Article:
Comment Comment (1) | Permalink | Most recent comment: Oct 26, 2009 5:08 PM GMT


The Ancestor's Tale: A Pilgrimage to the Dawn of Life
The Ancestor's Tale: A Pilgrimage to the Dawn of Life
by Prof Richard Dawkins
Edition: Audio CD

2 of 4 people found the following review helpful
4.0 out of 5 stars Broad with great examples, 15 July 2009
Abridged and Read by Richard Dawkins and Lalla Ward, this (audio)book constitutes a good addition to the literature on popular biology, genetics, and 'big history' streams of anthropology and archaeology that have become prevalent. To some extent the book contains more accessible and briefer considerations of work in The Selfish Gene, The Blind Watchmaker and Climbing Mount Improbable. The crucial point though is that the narrative form that Dawkins uses is imminently accessible and, consequently, the book should reach a broader audience than those books have reached.

Dawkins considers many problems in the book and his discussions clarified my understanding of many issues. He grapples with the problem of classification, one of the first hints at which is the 'whale-hippo' problem, i.e. the problem that whales are the closest relatives of hippos, closer than other four-legged ruminants or ungulates. How then does classification occur? How do we separate species? Dawkins argues that we need to consider evolutionary paths, and the distribution of animals along these paths to consider adequately what a species means. Another compelling argument he poses in favour of 'distribution' is supported by the existence of 'ring species' like the Herring Gull and the Black-backed gull or Ensatina Salamanders in California - read the book for a wonderful discussion of this topic.

Another problem Dawkins address is the problem of the phrase 'more evolved'. People mistakenly say that humans are 'more evolved' than other creatures, or that some creatures are more 'primitive' than others. First, humans are not 'more' evolved, homo sapiens sapiens have evolved to suit their environment amidst competition with other humans and other animals, with internal competition amongst genes. Primitiveness means, really, the degree of resemblance to an ancestor. We need to ask, then, which ancestor? What do we mean by resemble? Do we mean one bone? An entire physiognomy? Dawkins deals with this incisively by meditating on the anatomy and evolution of duck-billed platypuses and echidnas.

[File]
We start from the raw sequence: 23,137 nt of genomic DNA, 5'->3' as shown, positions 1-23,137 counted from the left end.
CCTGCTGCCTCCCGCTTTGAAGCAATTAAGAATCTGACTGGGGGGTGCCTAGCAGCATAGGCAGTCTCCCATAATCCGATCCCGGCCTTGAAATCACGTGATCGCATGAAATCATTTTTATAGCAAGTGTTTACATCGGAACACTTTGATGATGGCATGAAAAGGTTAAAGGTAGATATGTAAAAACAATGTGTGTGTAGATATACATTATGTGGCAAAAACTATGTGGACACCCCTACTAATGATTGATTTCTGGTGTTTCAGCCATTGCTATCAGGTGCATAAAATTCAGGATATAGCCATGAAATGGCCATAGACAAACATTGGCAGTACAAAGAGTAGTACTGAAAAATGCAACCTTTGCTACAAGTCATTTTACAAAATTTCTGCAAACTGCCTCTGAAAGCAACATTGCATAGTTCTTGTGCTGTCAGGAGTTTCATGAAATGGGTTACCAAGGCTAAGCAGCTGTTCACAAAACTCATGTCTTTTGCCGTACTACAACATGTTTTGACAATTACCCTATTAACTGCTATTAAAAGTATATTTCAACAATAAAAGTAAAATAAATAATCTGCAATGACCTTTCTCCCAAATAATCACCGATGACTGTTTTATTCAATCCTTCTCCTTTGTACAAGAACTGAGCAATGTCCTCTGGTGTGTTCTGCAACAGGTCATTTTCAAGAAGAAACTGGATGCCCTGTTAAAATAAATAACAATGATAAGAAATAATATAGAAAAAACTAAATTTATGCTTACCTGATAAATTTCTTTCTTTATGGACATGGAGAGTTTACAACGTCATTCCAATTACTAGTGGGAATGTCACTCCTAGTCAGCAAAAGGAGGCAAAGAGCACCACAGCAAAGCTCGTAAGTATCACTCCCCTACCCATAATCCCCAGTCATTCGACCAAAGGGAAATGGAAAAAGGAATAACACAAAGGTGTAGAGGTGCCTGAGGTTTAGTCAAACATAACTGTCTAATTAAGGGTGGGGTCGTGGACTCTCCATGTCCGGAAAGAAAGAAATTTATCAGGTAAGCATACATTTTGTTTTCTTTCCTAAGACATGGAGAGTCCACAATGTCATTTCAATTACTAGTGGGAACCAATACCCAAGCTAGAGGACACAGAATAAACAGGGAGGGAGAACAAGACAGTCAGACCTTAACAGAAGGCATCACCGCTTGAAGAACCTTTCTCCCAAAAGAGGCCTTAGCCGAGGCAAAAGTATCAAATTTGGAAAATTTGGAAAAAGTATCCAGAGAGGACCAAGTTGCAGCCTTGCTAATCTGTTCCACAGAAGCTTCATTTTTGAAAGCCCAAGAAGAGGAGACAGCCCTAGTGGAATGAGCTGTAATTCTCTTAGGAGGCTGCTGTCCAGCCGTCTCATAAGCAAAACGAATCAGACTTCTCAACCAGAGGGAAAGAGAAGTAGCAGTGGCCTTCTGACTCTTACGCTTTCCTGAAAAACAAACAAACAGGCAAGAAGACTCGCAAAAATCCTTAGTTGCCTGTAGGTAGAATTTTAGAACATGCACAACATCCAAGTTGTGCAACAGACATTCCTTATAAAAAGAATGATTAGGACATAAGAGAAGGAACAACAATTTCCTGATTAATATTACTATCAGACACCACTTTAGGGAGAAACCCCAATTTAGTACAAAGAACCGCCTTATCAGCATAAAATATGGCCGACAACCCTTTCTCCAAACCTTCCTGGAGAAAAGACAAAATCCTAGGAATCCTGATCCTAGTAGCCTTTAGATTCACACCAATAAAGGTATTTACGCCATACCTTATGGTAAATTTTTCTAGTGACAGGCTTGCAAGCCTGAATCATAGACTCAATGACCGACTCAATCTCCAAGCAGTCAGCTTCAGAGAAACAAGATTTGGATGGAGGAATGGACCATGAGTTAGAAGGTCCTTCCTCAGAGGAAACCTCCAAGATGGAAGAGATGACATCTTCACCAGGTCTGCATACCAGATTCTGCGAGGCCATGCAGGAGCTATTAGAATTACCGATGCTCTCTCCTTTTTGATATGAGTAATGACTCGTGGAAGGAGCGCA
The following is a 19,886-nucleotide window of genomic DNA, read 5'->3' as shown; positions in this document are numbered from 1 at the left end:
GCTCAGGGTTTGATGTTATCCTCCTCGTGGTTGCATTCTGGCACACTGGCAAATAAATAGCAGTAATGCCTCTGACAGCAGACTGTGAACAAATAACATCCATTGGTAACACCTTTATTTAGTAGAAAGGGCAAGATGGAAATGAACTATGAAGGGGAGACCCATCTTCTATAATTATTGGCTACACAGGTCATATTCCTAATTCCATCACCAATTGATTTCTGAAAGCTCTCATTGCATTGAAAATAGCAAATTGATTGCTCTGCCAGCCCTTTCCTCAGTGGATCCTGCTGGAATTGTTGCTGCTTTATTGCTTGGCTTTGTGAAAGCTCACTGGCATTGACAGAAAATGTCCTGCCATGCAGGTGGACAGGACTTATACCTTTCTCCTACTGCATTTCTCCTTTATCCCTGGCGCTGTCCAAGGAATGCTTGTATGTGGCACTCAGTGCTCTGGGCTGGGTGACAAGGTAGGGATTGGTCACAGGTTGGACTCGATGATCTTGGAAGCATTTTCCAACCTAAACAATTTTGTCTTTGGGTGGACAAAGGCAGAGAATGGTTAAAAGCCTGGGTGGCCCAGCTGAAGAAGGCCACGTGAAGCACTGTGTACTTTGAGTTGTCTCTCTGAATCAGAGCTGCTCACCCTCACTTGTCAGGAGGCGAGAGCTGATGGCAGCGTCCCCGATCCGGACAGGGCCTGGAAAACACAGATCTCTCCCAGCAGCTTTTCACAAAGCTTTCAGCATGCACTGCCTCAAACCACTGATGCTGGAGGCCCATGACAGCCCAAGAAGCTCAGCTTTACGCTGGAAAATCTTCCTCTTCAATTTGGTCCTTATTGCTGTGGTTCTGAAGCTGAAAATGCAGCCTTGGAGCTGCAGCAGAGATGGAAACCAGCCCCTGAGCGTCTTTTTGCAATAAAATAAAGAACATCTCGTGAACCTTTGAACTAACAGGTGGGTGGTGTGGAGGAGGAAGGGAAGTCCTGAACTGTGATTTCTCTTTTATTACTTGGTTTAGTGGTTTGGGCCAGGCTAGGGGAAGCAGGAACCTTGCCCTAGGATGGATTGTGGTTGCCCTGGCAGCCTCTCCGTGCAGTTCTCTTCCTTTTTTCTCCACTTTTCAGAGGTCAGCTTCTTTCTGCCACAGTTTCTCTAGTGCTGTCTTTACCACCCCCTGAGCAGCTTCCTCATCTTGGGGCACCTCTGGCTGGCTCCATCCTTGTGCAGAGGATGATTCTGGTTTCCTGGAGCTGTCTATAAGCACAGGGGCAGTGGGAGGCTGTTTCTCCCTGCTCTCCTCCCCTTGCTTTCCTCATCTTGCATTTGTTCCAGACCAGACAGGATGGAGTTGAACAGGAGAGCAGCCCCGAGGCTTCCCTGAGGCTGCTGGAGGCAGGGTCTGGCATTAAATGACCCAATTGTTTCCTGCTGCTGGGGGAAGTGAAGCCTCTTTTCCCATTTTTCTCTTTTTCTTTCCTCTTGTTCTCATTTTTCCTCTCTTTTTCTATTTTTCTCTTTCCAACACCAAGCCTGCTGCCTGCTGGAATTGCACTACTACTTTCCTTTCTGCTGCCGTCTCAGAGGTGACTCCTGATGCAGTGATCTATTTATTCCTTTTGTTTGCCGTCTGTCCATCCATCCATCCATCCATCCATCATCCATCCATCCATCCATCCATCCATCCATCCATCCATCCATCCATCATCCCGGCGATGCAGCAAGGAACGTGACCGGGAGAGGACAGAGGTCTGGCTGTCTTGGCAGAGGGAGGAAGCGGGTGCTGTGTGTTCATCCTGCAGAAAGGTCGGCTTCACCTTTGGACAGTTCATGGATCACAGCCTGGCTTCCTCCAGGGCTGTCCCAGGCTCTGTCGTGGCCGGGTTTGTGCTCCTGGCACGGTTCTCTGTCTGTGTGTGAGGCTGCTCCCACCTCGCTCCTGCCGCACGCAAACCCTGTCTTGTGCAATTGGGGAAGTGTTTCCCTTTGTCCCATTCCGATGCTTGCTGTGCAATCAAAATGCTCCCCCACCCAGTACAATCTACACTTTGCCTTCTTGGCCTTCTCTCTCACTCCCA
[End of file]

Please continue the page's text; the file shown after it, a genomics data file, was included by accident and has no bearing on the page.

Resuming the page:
He considers, further, the problem of 'what comes first' with behaviour and evolution, and in so doing quotes a book I thoroughly enjoyed, Matt Ridley's Nature Via Nurture. He proposes that evolution, and co-evolution, can go in either direction: a specific physical variation may occur, which facilitates a specific behaviour, or a specific behaviour may become prevalent, which then facilitates later physical evolution. His entertaining exemplar is the tale of the brine shrimp: here he proposes that vertebrates may have evolved from worms that turned upside down; their behaviour altered, then physical characteristics of vertebracy followed.

Dawkins dedicates the book's penultimate section to two important problems. First, the oft-posed problem by Intelligent Designers of 'irreducible complexity', which Dawkins dismisses (as he does in The God Delusion) by using an argument explicated by Kenneth Miller in Finding Darwin's God. Miller breaks down the argument by IDers of the problem of the flaggellar motor, showing the 'gaps' by assessing TTSS and dismissing the argument of irreducible complexity. Another interesting point is that Miller is religious, and argues that a god would not be so capricious as to break its own divine laws. The second problem is that of another, to Dawkins, ill-posed question - 'What is the origin of life?' Dawkins argues instead that we should try to understand 'What is the origin of heredity?' I agree with this re-posing, mainly as 'life' is a difficult thing to define, whereas heredity is not. For heredity, we require a replicator, such as DNA or RNA. Life seems less amenable to so concise a definition.